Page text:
Macau has, hopefully, completely eradicated the coronavirus within its borders. The Macau Health Bureau (MHB) provided an update yesterday, explaining that the last patient identified as being infected with the virus had been discharged from the hospital after making a full recovery. As a result, it’s time for the gambling city to dig in and get the house in order; however, no one should expect to return to the Macau they knew before the global pandemic. A lot of changes are coming down the pipe.
In this latest installment of the coronavirus, 45 cases had been reported, but there are now “zero deaths and zero infections in hospital,” according to Lei Chin Ion, the director of the MHB. He added that the risk of new cases is “very low.” Still, it’s better to be cautiously optimistic, given that Macau has been down this road before. It reported in March that it had cleared COVID-19, but then saw a second wave hit just a couple of weeks later – a theme common in many countries and regions around the world.
Still, a lot has been learned since then, and the MHB, as well as many health organizations, are in a better position to understand how to combat and eliminate the coronavirus threat. Macau has expanded its daily testing capabilities from 6,000 to 10,000, and safety and health protocols that were implemented in response to the outbreak are going to become semi-permanent fixtures. All in an effort to ensure there’s no third wave that could bring the city to its knees once again.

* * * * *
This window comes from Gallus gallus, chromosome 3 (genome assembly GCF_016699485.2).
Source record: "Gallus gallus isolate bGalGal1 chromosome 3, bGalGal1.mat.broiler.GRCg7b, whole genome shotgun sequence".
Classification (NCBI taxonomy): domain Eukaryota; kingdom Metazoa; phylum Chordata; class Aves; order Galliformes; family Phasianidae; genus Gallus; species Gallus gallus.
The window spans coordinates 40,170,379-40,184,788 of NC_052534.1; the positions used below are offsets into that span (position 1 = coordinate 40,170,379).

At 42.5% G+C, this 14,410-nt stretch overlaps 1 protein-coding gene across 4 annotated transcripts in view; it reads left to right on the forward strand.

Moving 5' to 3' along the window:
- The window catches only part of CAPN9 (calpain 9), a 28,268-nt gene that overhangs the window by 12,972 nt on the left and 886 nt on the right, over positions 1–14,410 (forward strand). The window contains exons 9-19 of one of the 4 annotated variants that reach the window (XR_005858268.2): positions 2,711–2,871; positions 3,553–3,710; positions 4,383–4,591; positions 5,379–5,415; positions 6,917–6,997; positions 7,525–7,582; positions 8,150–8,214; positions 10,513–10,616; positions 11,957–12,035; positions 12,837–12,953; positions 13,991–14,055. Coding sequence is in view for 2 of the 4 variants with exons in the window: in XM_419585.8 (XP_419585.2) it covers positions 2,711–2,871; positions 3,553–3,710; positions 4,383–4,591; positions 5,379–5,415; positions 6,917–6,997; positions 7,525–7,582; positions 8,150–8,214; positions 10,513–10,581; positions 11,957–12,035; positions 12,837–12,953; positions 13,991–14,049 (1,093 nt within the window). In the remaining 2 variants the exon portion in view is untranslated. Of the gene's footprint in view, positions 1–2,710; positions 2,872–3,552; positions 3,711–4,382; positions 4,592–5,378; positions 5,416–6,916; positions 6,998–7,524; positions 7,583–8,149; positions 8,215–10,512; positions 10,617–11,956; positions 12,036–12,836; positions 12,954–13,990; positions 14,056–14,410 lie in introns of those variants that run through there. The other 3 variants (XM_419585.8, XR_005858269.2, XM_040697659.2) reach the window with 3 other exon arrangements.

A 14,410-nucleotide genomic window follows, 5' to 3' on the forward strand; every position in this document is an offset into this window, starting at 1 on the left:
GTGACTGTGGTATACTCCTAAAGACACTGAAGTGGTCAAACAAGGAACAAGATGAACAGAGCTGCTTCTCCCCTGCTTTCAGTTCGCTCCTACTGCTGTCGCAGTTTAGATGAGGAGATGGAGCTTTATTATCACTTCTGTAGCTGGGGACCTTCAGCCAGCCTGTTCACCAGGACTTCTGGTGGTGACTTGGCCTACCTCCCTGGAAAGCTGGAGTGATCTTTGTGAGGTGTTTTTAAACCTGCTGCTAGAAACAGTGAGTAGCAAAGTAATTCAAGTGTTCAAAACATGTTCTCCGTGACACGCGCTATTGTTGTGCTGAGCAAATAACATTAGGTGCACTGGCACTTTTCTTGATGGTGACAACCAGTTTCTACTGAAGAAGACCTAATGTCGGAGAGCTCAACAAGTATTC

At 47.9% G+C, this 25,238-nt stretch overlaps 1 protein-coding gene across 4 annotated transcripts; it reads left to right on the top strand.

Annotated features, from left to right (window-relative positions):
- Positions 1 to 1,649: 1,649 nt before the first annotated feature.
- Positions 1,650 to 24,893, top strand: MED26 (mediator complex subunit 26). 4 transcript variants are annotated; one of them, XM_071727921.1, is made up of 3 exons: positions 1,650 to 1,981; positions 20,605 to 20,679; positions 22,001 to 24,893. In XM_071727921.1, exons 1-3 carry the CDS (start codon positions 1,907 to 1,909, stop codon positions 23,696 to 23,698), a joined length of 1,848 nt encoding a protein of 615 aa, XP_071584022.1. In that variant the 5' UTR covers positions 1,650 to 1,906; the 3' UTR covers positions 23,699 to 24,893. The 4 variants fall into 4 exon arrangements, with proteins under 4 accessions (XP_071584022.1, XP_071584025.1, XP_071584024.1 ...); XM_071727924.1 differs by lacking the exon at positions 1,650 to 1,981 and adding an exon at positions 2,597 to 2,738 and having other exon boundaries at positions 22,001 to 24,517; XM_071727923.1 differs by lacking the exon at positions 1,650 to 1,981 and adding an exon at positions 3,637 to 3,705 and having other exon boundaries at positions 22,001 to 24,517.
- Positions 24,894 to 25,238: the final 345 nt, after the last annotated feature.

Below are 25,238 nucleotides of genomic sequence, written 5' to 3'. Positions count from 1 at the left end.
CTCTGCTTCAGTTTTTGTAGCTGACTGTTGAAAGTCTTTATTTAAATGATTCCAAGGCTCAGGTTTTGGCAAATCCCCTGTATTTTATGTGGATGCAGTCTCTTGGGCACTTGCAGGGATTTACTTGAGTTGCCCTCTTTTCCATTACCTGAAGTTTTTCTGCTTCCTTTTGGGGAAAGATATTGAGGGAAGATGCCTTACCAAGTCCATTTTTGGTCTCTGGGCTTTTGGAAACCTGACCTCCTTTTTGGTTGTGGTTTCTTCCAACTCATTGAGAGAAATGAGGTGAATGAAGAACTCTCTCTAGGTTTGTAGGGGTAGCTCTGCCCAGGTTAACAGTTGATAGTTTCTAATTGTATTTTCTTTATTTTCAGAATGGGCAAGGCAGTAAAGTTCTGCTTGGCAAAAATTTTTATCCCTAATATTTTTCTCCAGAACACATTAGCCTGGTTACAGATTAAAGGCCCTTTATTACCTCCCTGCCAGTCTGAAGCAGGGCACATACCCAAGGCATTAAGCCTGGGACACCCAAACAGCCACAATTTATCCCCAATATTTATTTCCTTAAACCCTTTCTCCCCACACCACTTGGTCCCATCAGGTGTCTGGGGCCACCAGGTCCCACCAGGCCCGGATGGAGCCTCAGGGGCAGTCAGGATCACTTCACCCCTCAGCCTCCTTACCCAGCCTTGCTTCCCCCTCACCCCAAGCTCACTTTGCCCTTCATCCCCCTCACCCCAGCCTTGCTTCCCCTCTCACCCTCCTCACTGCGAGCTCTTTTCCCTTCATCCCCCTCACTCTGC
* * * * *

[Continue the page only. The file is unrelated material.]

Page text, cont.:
With the MHB giving the city a (relatively) clean bill of health, it’s time to start working on the removal of border restrictions, as well as increased security and safety. There’s a chance that border restrictions currently in place will start to be eased or removed completely in the next couple of days, and obligatory medical quarantines may become a thing of the past. There are rumors that all border controls implemented for Macau, Hong Kong and Guangdong Province could be lifted and a Hong Kong-based newspaper, Sing Tao Daily, expects an announcement within the next week.
The coronavirus threat may be over, but another looms – typhoons. Storm season is coming, and the Judiciary Police is diligently working with all businesses to ensure everyone is ready. It met with representatives from the city’s six casino operators this week to help establish necessary protocols and incident response plans in the event a storm hits.
In a statement released by the law enforcement agency, it asserted, “As the stream of people increases as Macau’s epidemic situation becomes more stable, the PJ has discussed with gaming representatives strengthening the security of casinos and hotels, and formulating a response plan to streamline communication for quick reporting of the latest information and responding more effectively to unexpected incidents.”